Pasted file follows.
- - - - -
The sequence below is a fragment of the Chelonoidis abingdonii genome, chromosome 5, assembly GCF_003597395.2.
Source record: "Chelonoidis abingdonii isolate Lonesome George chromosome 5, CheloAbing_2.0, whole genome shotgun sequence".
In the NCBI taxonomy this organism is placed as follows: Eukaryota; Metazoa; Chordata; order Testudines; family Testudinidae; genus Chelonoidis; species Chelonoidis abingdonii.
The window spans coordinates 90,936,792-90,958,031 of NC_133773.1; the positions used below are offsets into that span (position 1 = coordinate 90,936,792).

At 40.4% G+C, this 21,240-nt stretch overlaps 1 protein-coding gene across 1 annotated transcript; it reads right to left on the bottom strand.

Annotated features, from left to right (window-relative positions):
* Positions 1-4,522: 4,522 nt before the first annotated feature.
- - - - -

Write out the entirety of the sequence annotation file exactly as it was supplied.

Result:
The sequence below is a fragment of the Chelonoidis abingdonii genome, chromosome 5, assembly GCF_003597395.2.
Source record: "Chelonoidis abingdonii isolate Lonesome George chromosome 5, CheloAbing_2.0, whole genome shotgun sequence".
In the NCBI taxonomy this organism is placed as follows: Eukaryota; Metazoa; Chordata; order Testudines; family Testudinidae; genus Chelonoidis; species Chelonoidis abingdonii.
The window spans coordinates 90,936,792-90,958,031 of NC_133773.1; the positions used below are offsets into that span (position 1 = coordinate 90,936,792).

At 40.4% G+C, this 21,240-nt stretch overlaps 1 protein-coding gene across 1 annotated transcript; it reads right to left on the bottom strand.

Annotated features, from left to right (window-relative positions):
* Positions 1-4,522: 4,522 nt before the first annotated feature.